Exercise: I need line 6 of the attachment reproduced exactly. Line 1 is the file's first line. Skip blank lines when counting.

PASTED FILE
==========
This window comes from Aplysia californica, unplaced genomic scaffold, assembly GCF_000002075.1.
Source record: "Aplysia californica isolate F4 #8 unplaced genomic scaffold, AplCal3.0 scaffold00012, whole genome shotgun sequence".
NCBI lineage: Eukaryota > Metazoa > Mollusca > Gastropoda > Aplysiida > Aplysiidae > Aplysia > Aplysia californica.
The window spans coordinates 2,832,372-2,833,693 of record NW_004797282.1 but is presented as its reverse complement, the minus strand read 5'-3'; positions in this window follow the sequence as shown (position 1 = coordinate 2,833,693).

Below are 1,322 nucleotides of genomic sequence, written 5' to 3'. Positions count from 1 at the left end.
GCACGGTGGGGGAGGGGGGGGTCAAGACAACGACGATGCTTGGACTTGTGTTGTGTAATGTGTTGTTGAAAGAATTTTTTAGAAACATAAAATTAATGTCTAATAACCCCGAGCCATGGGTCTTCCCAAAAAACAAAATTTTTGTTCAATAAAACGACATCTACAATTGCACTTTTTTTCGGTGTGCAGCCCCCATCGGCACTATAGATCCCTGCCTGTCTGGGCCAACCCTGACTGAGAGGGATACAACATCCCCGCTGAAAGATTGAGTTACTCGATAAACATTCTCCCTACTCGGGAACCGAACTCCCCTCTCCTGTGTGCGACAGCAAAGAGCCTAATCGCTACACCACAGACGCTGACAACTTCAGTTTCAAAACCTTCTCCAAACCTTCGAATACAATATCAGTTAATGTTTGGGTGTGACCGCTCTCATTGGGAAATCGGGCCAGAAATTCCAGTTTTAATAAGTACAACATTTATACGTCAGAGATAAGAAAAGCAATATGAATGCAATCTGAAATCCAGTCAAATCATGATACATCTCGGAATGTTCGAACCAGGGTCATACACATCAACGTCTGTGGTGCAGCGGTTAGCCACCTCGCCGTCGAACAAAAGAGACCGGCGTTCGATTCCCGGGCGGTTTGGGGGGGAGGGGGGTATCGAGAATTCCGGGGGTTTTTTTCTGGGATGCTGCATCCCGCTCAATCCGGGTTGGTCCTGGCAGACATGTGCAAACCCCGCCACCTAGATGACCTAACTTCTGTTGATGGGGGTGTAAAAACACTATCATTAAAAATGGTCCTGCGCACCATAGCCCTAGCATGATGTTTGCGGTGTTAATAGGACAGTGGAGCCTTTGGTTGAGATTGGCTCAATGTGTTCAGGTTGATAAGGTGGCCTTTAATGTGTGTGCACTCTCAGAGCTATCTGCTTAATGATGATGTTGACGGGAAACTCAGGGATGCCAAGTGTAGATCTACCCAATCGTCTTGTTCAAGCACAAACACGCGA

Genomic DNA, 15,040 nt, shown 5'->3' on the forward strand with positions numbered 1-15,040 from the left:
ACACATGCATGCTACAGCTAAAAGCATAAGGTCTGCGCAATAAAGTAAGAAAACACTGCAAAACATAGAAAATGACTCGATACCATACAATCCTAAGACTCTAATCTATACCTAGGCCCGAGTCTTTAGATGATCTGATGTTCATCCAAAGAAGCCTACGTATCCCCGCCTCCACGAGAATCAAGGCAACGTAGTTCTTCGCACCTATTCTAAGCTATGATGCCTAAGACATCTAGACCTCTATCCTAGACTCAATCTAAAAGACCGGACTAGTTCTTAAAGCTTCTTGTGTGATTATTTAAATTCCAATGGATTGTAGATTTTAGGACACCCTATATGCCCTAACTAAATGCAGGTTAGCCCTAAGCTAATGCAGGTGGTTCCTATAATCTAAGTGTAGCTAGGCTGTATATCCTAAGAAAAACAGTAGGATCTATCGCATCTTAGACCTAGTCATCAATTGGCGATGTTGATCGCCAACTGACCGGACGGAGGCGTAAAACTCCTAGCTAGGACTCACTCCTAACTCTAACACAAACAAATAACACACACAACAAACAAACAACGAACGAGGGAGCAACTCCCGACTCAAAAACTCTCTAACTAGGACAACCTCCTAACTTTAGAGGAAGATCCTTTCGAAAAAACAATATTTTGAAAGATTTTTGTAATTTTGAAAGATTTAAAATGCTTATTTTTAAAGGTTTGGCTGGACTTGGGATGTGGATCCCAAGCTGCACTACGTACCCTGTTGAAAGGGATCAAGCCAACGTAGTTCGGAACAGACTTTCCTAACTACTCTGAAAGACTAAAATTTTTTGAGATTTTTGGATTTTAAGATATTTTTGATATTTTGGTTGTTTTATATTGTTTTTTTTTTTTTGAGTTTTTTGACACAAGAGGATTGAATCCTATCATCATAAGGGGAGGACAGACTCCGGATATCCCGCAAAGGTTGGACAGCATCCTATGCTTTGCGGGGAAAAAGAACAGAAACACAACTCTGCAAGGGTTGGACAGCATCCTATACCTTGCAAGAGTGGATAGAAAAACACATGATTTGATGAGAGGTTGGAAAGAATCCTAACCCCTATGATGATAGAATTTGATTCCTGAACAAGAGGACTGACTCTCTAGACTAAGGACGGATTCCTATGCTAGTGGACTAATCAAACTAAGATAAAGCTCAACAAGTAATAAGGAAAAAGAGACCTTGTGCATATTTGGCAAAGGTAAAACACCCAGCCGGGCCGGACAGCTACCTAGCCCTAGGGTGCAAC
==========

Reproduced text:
GCACGGTGGGGGAGGGGGGGGTCAAGACAACGACGATGCTTGGACTTGTGTTGTGTAATGTGTTGTTGAAAGAATTTTTTAGAAACATAAAATTAATGTCTAATAACCCCGAGCCATGGGTCTTCCCAAAAAACAAAATTTTTGTTCAATAAAACGACATCTACAATTGCACTTTTTTTCGGTGTGCAGCCCCCATCGGCACTATAGATCCCTGCCTGTCTGGGCCAACCCTGACTGAGAGGGATACAACATCCCCGCTGAAAGATTGAGTTACTCGATAAACATTCTCCCTACTCGGGAACCGAACTCCCCTCTCCTGTGTGCGACAGCAAAGAGCCTAATCGCTACACCACAGACGCTGACAACTTCAGTTTCAAAACCTTCTCCAAACCTTCGAATACAATATCAGTTAATGTTTGGGTGTGACCGCTCTCATTGGGAAATCGGGCCAGAAATTCCAGTTTTAATAAGTACAACATTTATACGTCAGAGATAAGAAAAGCAATATGAATGCAATCTGAAATCCAGTCAAATCATGATACATCTCGGAATGTTCGAACCAGGGTCATACACATCAACGTCTGTGGTGCAGCGGTTAGCCACCTCGCCGTCGAACAAAAGAGACCGGCGTTCGATTCCCGGGCGGTTTGGGGGGGAGGGGGGTATCGAGAATTCCGGGGGTTTTTTTCTGGGATGCTGCATCCCGCTCAATCCGGGTTGGTCCTGGCAGACATGTGCAAACCCCGCCACCTAGATGACCTAACTTCTGTTGATGGGGGTGTAAAAACACTATCATTAAAAATGGTCCTGCGCACCATAGCCCTAGCATGATGTTTGCGGTGTTAATAGGACAGTGGAGCCTTTGGTTGAGATTGGCTCAATGTGTTCAGGTTGATAAGGTGGCCTTTAATGTGTGTGCACTCTCAGAGCTATCTGCTTAATGATGATGTTGACGGGAAACTCAGGGATGCCAAGTGTAGATCTACCCAATCGTCTTGTTCAAGCACAAACACGCGA